Tales of the CVE-2023-42931


As a pentester who almost never put his hands on a Mac since Apple mac OS X in the 2000's...

I was in a situation where I had to find a local privilege escalation (LPE) on a macOS 13 Ventura.image-png-Dec-12-2023-04-54-27-9113-PM-1

As the saying goes, Apple macOS is basically a "fancy" Linux, so I naturally looked at technics I'm used to seeking on Linux systems, including issues related to setuid and mounting options.



I quickly learned that on macOS system, all local users (including the "guest") can mount filesystems using the "diskutil" command line utility.

This command is accepting mount options through the "-mountOptions" arguments. Looking at the manpage, two mount options may be interesting to trigger a privilege escalation:

1. owners/noowners: it enables/disables support for users ownership, so in "noowners" mode: it acts as if all files were belonging to the current user (UID=99), while "owners" mode preserves original ownership of each file. This option does not affect permissions which are preserved between both modes; new files created in "noowners" mode will be owned by their creator, but files modified in "noowners" mode will preserve their original ownership while mounted back in "owners" mode;
2. suid/nosuid: this enables/disables the support for setuid/setgid bits.

So I should be able to escalate to root if I can:

1. Mount a filesystem with "noowners";
2. Modify a root owned file into an arbitraty binary;
3. Add the setuid bit to it, then remount it in "owners" mode.


However, modern macOS disk/filesystem hierarchy is quite weird. Plus, I'm doing my research inside a QEMU VM running macOS from my Linux, and that doesn’t help here either…

Anyway, my root filesystem ("/") comes from /dev/disk3s4s1, which is a snapshot of /dev/disk3s4, which is not mounted by default.

The good news is that I can mount /dev/disk3s4 with the "noowners" flag:

The bad news is that lots of files/folders are still owned by root, instead of being owned by my current user "test" despite the "noowners" flag being set…

But I just need one file after all, so let's modify one that is considered as self-owned in "noowners" mode:

WTF can’t I write a file I own!?!

It turns out that there is a thing called SIP (for "System Integrity Protection") which prevents the modification of sensitive system files and folders at a kernel level, so that even the root user can’t modify those.


So I need to find a file that is:

1. Owned by root when mounted in "owners" mode;
2. Considered owned by myself when mounted in "noowners" mode;
3. Not protected by SIP.

After running tones of "ls" (to check ownerships) and "touch" (to test for SIP protection), trying some weird "find –exec" formulae to automate it, I found the one I should have seen quickly: there is a ".file" placeholder file in the root filesystem ("/") that matches the 3 requirements.



How to exploit

1. Prepare a payload

So let's write a simple setuid shell payload and compile it with Xcode into a suidshell binary.


2. Run the exploit

1. Mount the targeted filesystem with the "noowners" flag:

2. Make ".file" writable (even its owner can't write it by default):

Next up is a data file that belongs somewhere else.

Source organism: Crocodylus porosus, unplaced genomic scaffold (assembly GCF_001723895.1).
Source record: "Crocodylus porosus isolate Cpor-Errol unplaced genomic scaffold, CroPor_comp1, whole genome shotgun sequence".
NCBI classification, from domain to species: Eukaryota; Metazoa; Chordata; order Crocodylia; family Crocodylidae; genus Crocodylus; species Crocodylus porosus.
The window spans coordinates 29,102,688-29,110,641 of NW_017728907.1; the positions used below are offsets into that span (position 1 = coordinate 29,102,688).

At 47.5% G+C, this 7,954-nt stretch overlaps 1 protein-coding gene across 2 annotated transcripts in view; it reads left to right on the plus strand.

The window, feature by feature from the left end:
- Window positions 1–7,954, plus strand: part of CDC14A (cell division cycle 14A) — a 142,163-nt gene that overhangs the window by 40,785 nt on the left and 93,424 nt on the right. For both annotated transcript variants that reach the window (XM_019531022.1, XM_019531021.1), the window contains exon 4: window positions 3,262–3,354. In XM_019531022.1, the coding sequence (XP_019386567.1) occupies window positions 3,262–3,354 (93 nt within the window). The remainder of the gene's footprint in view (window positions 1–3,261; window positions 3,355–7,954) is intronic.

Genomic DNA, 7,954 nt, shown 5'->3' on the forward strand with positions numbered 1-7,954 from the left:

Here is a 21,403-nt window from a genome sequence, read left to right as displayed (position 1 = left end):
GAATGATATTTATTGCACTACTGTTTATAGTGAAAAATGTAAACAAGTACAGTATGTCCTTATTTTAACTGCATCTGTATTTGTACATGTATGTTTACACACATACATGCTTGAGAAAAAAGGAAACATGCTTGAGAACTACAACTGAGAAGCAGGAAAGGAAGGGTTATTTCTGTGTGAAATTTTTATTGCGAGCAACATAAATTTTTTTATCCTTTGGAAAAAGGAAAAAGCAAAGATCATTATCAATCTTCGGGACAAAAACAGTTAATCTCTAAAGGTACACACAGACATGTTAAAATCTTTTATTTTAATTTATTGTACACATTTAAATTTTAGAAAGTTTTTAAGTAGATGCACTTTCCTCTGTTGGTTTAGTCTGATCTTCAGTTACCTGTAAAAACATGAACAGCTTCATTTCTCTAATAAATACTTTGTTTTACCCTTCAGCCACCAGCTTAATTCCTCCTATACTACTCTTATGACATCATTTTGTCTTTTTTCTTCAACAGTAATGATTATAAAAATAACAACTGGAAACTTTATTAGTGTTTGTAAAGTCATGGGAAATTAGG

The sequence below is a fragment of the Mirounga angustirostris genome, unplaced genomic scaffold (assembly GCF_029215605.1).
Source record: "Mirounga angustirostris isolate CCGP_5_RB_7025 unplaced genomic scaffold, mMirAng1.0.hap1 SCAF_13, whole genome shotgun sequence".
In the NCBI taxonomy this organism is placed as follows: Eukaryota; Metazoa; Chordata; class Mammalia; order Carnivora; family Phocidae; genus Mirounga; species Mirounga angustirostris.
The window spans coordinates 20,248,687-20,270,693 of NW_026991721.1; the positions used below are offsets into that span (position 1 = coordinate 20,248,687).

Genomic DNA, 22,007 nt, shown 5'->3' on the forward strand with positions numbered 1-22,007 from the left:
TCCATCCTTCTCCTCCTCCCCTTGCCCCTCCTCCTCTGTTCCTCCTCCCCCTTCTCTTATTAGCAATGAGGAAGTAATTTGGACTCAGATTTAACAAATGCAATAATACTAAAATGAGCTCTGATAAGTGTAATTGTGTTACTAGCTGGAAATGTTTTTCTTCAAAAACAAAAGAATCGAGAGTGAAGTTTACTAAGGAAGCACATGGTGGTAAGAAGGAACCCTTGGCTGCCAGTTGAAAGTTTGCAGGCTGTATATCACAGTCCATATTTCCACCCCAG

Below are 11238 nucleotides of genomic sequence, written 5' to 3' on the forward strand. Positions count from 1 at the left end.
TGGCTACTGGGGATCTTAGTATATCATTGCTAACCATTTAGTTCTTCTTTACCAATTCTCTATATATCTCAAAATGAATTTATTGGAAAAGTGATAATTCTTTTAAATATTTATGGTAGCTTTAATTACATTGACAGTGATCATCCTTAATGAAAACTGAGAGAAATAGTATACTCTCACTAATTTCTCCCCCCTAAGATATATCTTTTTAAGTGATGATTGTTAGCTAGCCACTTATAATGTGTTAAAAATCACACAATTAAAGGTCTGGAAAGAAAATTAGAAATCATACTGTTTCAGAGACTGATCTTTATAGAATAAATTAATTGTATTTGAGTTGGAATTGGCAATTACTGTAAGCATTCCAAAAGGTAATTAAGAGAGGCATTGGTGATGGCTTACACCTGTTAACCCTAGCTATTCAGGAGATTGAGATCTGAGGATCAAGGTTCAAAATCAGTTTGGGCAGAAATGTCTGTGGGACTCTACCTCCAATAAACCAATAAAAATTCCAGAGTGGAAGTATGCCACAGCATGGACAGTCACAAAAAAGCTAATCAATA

3. Copy the suidshell binary into ".file":

4. Set ".file" permissions including execution for all and setuid bit:

5. Remount the filesyem in "owners" and "suid" mode (which is the default here):

6. Run the suidshell et voilà!


Affected assets

MacOS Sonoma before 14.2

MacOS Ventura before 13.6.3

MacOS Monterey before 12.7.2

Note: I did not personally test this on macOS 12, but Apple considered it vulnerable and patched it so I assume macOS 12 (and probably previous ones which are no longer supported by Apple) was vulnerable.


In Ventura (and probably before), this exploit can be achieved from any user (including the "guest").

In Sonoma, if you try exploiting from a user which is not in the "admin" group, you will be asked for an admin password, so you will not be able to elevate your privilege. This vulnerability is however still relevant on Sonoma as it allows an "admin" user to go root without typing their password (whereas when a user in the admin group tries to make an action requiring root privileges, like running sudo, their password is asked).



  • 24/10/2023: Initial finding

  • 26/10/2023: Vulnerability reported to Apple

  • 31/10/2023: Apple tagged it as "Reproduced"

  • 04/12/2023: Apple associated CVE-2023-42931 to the vulnerability

  • 11/12/2023: Vulnerability fixed in macOS versions 14.2, 13.6.3 and 12.7.2

  • 23/03/2024: Entry added in macOS security advisories


Source: https://support.apple.com/en-us/HT214036


The patch

Apple patched this vulnerability by ignoring the "noowners" mount option while mounting internal storage with diskutil (even when launched as root using "sudo").



This vulnerability does not require any reverse engineering skills to be found, understood or exploited. It turns out to be a local privilege escalation with an easy, stable and reliable exploit.

Its impact is that anyone with an access to a local account (including the "guest") can elevate his privilege to root. Even if it works only from an "admin" user account on macOS 14 Sonoma, it still can cause lot of harms, e.g. if the exploit is ran silently by a malicious unsandboxed App. It may be even more impactful when associated with a sandbox escape, allowing a sandboxed App to escape to root. So patch your macOS ASAP!


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